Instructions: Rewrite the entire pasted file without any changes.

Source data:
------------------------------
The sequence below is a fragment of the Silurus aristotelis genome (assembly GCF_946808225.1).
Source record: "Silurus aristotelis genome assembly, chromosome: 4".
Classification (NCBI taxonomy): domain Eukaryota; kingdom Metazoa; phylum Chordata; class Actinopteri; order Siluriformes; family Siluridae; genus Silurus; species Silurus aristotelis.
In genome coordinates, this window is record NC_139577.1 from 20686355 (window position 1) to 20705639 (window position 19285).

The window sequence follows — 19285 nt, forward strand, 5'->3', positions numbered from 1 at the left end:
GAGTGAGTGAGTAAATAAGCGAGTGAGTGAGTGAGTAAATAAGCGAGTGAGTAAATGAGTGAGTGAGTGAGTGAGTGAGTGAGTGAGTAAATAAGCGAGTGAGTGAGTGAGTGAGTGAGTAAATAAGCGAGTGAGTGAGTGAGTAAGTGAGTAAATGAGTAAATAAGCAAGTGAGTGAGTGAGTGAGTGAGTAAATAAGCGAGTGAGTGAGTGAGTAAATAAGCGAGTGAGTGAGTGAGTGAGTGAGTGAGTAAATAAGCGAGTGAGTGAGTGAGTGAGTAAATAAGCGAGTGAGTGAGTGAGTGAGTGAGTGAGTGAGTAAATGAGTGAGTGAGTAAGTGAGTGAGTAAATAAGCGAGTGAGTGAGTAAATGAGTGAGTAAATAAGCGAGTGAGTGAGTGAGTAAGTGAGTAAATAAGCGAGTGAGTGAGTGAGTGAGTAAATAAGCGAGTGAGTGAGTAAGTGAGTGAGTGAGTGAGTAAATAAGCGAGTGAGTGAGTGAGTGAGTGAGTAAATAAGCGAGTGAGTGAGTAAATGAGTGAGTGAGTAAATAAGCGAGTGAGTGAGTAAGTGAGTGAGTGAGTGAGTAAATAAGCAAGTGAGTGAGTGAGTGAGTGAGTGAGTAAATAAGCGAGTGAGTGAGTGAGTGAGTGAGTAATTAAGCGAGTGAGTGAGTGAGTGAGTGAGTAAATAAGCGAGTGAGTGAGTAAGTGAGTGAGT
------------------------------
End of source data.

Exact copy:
The sequence below is a fragment of the Silurus aristotelis genome (assembly GCF_946808225.1).
Source record: "Silurus aristotelis genome assembly, chromosome: 4".
Classification (NCBI taxonomy): domain Eukaryota; kingdom Metazoa; phylum Chordata; class Actinopteri; order Siluriformes; family Siluridae; genus Silurus; species Silurus aristotelis.
In genome coordinates, this window is record NC_139577.1 from 20686355 (window position 1) to 20705639 (window position 19285).

The window sequence follows — 19285 nt, forward strand, 5'->3', positions numbered from 1 at the left end:
GAGTGAGTGAGTAAATAAGCGAGTGAGTGAGTGAGTAAATAAGCGAGTGAGTAAATGAGTGAGTGAGTGAGTGAGTGAGTGAGTGAGTAAATAAGCGAGTGAGTGAGTGAGTGAGTGAGTAAATAAGCGAGTGAGTGAGTGAGTAAGTGAGTAAATGAGTAAATAAGCAAGTGAGTGAGTGAGTGAGTGAGTAAATAAGCGAGTGAGTGAGTGAGTAAATAAGCGAGTGAGTGAGTGAGTGAGTGAGTGAGTAAATAAGCGAGTGAGTGAGTGAGTGAGTAAATAAGCGAGTGAGTGAGTGAGTGAGTGAGTGAGTGAGTAAATGAGTGAGTGAGTAAGTGAGTGAGTAAATAAGCGAGTGAGTGAGTAAATGAGTGAGTAAATAAGCGAGTGAGTGAGTGAGTAAGTGAGTAAATAAGCGAGTGAGTGAGTGAGTGAGTAAATAAGCGAGTGAGTGAGTAAGTGAGTGAGTGAGTGAGTAAATAAGCGAGTGAGTGAGTGAGTGAGTGAGTAAATAAGCGAGTGAGTGAGTAAATGAGTGAGTGAGTAAATAAGCGAGTGAGTGAGTAAGTGAGTGAGTGAGTGAGTAAATAAGCAAGTGAGTGAGTGAGTGAGTGAGTGAGTAAATAAGCGAGTGAGTGAGTGAGTGAGTGAGTAATTAAGCGAGTGAGTGAGTGAGTGAGTGAGTAAATAAGCGAGTGAGTGAGTAAGTGAGTGAGT